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  1. #1
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    Question How to Tell if Ammo is Corrosive

    I have heard that the old military surplus corrosive ammo has primers that are round, while the non-corrosive stuff has flat primers like you would find on American non-corrosive ammo. Has anyone heard of this? I bought a spam can of 5.45 and it's supposedly corrosive but the primers are as flat as any other centerfire cartridge I have.

    ETA: I compared the 5.45 to some surplus 7.62x39 and the 7.62 does have round primers.

  2. #2
    TGT Supporter Texasjack's Avatar
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    For American ammo, the date of manufacture is the means of determination and can be looked up. For foreign stuff - well, you kinda take your chances.

    The material used in the primers changed from (corrosive) mercuric fulminate to (noncorrosive) lead azide. The design (and therefore shape) of the primers did not change.

    You can use corrosive primed ammo, but you have to be pretty religious about cleaning after firing.

  3. #3
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    I heards of a way to figure out if they are corrosive. Pull a bullet and powder (with any kinetic bullet puller). Load the round into a gun, and point it at a piece of steel (in a safe direction, of course. I'm pretty sure it is steel, but I could be wrong). Clean the gun as if it is corrosive ammo. If it is corrosive, it will rust the steel pretty quickly.
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  4. #4
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    Quote Originally Posted by Texasjack
    For American ammo, the date of manufacture is the means of determination and can be looked up.
    Any idea what the date to look for may be?
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  5. #5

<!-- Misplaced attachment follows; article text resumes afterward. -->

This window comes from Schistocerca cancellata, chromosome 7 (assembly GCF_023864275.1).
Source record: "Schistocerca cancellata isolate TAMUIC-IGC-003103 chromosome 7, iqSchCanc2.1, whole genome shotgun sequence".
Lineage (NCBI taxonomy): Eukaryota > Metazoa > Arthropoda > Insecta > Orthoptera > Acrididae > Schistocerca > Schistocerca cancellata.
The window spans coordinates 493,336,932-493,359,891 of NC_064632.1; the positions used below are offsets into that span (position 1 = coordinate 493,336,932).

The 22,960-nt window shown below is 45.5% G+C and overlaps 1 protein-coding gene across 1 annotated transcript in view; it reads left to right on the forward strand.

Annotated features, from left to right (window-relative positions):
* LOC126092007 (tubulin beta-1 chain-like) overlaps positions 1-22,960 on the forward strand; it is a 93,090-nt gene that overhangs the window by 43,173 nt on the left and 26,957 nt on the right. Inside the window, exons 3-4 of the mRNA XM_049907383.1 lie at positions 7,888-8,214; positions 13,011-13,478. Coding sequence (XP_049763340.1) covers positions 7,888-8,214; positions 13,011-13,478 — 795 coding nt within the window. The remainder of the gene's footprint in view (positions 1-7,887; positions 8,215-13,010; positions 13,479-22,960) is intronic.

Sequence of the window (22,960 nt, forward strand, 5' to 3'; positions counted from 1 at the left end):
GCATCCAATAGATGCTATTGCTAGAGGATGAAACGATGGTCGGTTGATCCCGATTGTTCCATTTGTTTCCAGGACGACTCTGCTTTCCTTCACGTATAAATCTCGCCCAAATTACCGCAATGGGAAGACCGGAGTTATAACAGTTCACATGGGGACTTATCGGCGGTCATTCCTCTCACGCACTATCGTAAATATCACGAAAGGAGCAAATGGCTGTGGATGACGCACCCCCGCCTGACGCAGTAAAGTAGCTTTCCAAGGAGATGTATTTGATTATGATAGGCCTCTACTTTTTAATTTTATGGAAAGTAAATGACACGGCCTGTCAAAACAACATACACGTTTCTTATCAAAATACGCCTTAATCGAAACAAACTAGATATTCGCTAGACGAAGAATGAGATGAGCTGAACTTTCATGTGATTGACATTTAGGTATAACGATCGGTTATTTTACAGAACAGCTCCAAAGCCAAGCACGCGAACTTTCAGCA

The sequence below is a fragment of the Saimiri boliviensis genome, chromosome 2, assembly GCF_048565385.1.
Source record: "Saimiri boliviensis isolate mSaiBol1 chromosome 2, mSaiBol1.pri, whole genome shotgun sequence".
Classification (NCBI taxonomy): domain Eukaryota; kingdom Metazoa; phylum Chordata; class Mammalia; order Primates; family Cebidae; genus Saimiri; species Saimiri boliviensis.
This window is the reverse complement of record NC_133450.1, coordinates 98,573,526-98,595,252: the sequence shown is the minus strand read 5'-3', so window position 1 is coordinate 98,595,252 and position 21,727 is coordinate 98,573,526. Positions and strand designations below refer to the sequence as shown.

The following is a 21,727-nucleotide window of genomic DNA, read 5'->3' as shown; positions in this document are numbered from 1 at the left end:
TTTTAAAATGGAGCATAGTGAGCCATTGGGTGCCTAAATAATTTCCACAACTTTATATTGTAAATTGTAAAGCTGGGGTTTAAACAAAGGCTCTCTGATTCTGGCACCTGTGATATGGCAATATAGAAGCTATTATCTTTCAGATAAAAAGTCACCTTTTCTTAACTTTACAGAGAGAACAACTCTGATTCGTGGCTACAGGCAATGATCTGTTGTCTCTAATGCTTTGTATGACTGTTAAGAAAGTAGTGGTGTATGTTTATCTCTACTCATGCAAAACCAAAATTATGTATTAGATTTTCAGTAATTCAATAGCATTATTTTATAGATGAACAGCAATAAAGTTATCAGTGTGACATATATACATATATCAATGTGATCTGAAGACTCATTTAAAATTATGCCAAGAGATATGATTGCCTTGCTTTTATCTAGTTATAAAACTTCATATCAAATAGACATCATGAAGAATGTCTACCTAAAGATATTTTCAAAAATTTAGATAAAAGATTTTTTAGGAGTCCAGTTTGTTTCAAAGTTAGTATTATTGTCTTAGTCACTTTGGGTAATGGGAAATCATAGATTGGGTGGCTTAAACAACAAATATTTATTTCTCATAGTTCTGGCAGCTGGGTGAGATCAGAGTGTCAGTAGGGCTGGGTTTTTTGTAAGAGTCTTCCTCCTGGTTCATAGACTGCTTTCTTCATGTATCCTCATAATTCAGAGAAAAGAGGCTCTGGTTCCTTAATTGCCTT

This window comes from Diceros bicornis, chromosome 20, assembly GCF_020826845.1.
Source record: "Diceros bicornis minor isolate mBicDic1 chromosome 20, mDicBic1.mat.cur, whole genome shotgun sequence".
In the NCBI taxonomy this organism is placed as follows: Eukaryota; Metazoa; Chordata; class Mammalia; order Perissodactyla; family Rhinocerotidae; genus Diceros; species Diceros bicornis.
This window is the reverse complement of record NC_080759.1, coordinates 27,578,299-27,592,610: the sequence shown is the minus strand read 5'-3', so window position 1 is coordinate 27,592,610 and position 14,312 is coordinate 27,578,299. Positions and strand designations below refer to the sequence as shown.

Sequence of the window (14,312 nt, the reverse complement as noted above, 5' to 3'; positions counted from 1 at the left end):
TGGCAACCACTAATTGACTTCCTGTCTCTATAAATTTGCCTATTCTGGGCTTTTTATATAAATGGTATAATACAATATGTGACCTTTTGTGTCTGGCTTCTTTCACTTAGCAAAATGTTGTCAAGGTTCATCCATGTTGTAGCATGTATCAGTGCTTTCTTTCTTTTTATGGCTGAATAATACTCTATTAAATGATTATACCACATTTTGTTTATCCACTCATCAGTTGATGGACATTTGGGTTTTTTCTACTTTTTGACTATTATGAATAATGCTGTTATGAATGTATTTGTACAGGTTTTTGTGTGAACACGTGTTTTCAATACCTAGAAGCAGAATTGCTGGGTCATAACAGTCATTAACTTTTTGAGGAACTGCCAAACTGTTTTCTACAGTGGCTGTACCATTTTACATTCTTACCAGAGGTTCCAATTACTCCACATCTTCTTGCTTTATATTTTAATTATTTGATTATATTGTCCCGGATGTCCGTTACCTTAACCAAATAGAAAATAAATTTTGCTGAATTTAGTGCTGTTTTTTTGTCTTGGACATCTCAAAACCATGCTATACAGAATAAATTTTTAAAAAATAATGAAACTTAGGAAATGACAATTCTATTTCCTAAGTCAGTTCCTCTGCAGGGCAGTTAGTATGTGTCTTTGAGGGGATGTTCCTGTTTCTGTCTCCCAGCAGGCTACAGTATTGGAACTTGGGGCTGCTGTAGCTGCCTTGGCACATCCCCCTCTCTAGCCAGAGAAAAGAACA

TGT Supporter Texasjack's Avatar
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    CW, here's an article on how to tell if it's corrosive. For US stuff, it's mostly pre-1954.

    Corrosive Primer Redux (.pdf)

  6. #6
    TGT Supporter Texasjack's Avatar
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    Another interesting document:

    MSDS for Winchester Primers (.pdf)

  7. #7
    TGT Supporter Texasjack's Avatar
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    It's OK to FIRE corrosive primed ammo. What happens is that the mercury compounds for corrosive salts that are hygroscopic (attract water). If you leave the barrel dirty, it will corrode quickly - much like it would if you exposed the barrel to salt water. Mercury itself doesn't damage steel. Gunsmiths used to use mercury to dissolve bullets stuck in muzzleloaders. It's the corrosive salts that cause the problem. If you clean the barrel after every use, you'll be OK.

    Mercury does attack and quickly weaken gold, silver, lead, aluminum, copper, or brass. So it's not good to have it around ammo or guns with nice inlays.

  8. #8
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    Thanks for the resources, Texasjack.
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  9. #9
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    Quote Originally Posted by Texasjack View Post
    It's OK to FIRE corrosive primed ammo. What happens is that the mercury compounds for corrosive salts that are hygroscopic (attract water). If you leave the barrel dirty, it will corrode quickly - much like it would if you exposed the barrel to salt water. Mercury itself doesn't damage steel. Gunsmiths used to use mercury to dissolve bullets stuck in muzzleloaders. It's the corrosive salts that cause the problem. If you clean the barrel after every use, you'll be OK.

    Mercury does attack and quickly weaken gold, silver, lead, aluminum, copper, or brass. So it's not good to have it around ammo or guns with nice inlays.
    I remember reading something about amonia baths for shooting corrosive ammo. Think you were suspose to soak your barrels in it or something.

  10. #10
    TGT Supporter Texasjack's Avatar
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    I've seen some posts about using ammonia cleaners (like window cleaner) to scrub your gun. That's pretty much unnecessary. (Although the ammonia will help get rid of copper deposits.) The idea is that the mercury salts are soluble in water and the ammonia is supposed to reduce the acidity. If you clean the gun like you should, you'll get the salts out. After all, up until the late 1950's, ALL ammunition used corrosive primers! People who took care of their guns didn't have problems.

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